We here construct a simple theoretical model that predicts the contributions of nascent pre-rRNA transcripts to the stability of FCs in a nucleolus. Our theory predicts that the nascent pre-rRNA transcripts generate the lateral pressure that counteracts with the surface tension of FCs. The size of FCs is determined by the balance of the surface tension and the lateral pressure. The lateral pressure depends on the transcription and processing of nascent pre-rRNA transcripts as well as the binding of RBPs to the nascent pre-rRNA transcripts. Our theory predicts that the size of FCs decreases with increasing the transcription rate and the average time of RNA processing. The suppression of the growth of FCs by the complexes of nascent pre-rRNA and RBPs results from the fact that these complexes are end-grafted to the surfaces of FCs via Pol I. It is in contrast to many other biological condensates, where RNA transcripts diffuse freely. To test our prediction, we experimentally measured the size of FCs by changing the dose of BMH-21, which specifically inhibits the transcription of Pol I. The size of FCs increased continuously and monotonically with increasing the dose of BMH-21, in agreement with our theoretical prediction.

## MATERIALS AND METHODS

### Nascent RNA brush model

We here construct a minimal model of a nucleolus, in which multiple spherical FC microphases are dispersed, see Figure 1. Pol I molecules (shown by white particles in Figure 1**b**) are entrapped in the microphases (shown by a light blue droplet in Figure 1**b**). The active repeat units of rDNA (shown by the black line in Figure 1**b**) are localized at the surfaces of the microphases. The number of Pol I molecules *N*_{pl} and the number of active rDNA units *N*_{a} in the nucleolus are constant. Nascent RNA transcripts (shown by chains of green particles in Figure 1**b**) are localized at the surfaces of microphases and form a DFC layer with RBPs (shown magenta particles in Figure 1**b**). RBPs diffuse in the DFC layer when they are not bound to nascent RNA transcripts. The interface between FC and DFC is located at a distance *r*_{in} from the center and the interface between DFC and GC is located at a distance *r*_{ex} from the center. We assume that all of the microphases in the nucleolus have equal volume and the sum of the volumes of microphases is fixed to *V*_{m}. We analyze the volume of each microphase in the steady state.

### Transcription and RNA processing

The number of nascent pre-rRNA transcripts at the surface of each microphase is determined by the transcription dynamics and the dynamics of RNA processing. We use an extension of the model used by Stasevich and coworkers (19) to treat the transcription dynamics, see Figure 2. Pol I in a microphase binds to the transcription start site (TSS) of an active rDNA unit. The Pol I bound to the TSS starts transcription (Figure 2**b**) or returns to the microphase without starting transcription (Figure 2**a**). For cases in which the rate *k*_{e} with which Pol I bound to the TSS starts transcription is smaller than the rate with which this Pol I returns to the microphase without starting transcription, the occupancy of the TSS by Pol I is represented by the form *ρ*/(*ρ*+*K*_{pl}) by using the concentration *ρ* of Pol I in the microphase and the equilibrium constant *K*_{pl}. The Pol I that has started transcription synthesizes a pre-rRNA transcript while it moves uni-directionally towards the transcription termination site (TTS). The nascent pre-rRNA transcripts are subject to co-transcriptional processing and are released to GC at the average processing time *τ*_{pr}, see Figure 2**c**. This treatment emphasizes the RNA region that is localized at the DFC layer and is released by the RNA processing. Other RNA regions are treated only implicitly. Pol I reaches TTS at the average elongation time *τ*_{e} and is then released to the microphase (*τ*_{pr}<*τ*_{e}), see Figure 2**d**.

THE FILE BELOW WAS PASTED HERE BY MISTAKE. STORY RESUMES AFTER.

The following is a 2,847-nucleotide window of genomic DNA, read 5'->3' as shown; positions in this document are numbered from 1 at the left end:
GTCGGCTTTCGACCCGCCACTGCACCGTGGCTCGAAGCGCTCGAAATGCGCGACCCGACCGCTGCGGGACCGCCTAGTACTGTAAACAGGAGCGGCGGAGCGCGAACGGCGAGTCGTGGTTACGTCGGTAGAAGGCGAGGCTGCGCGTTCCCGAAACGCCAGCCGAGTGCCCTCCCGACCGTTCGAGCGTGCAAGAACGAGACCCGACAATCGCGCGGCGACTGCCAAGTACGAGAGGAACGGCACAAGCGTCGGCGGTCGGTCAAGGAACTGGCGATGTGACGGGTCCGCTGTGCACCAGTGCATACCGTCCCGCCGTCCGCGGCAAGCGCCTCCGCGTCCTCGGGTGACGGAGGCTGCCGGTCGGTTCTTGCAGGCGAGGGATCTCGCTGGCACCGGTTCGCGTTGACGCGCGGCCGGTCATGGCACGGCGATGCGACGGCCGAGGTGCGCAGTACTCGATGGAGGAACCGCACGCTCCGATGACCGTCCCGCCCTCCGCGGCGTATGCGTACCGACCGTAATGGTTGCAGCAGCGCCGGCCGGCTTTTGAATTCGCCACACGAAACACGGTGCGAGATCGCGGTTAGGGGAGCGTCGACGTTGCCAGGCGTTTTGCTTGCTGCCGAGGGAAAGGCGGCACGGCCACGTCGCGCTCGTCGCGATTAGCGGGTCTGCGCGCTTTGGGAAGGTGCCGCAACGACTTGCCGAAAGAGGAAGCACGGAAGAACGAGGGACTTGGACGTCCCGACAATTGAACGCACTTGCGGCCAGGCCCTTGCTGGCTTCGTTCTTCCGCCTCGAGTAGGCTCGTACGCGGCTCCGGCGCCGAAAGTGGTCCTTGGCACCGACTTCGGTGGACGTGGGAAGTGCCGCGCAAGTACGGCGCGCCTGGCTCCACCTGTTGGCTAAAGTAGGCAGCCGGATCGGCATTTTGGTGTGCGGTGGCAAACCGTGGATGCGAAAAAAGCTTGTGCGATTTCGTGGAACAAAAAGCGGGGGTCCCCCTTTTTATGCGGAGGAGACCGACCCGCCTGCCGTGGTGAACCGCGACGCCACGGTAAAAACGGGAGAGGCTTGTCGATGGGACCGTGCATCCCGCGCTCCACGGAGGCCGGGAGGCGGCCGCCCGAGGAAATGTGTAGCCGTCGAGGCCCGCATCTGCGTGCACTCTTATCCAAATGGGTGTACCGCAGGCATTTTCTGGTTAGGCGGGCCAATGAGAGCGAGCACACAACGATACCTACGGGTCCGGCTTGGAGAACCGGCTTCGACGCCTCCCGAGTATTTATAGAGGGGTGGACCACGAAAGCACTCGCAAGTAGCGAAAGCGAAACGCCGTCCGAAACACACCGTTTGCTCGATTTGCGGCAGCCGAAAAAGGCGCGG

The concentration *ρ* of Pol I in a microphase is determined by the relationship
The first term in the left side of eq. (**1**) is the number of Pol I during transcription and the second term in the left side of eq. (**1**) is the number of Pol I diffusing in microphases. Eq. (**1**) predicts that the concentration *ρ* of Pol I in microphases does not depend on the size of each microphase, but only on their total volume *V*_{m}.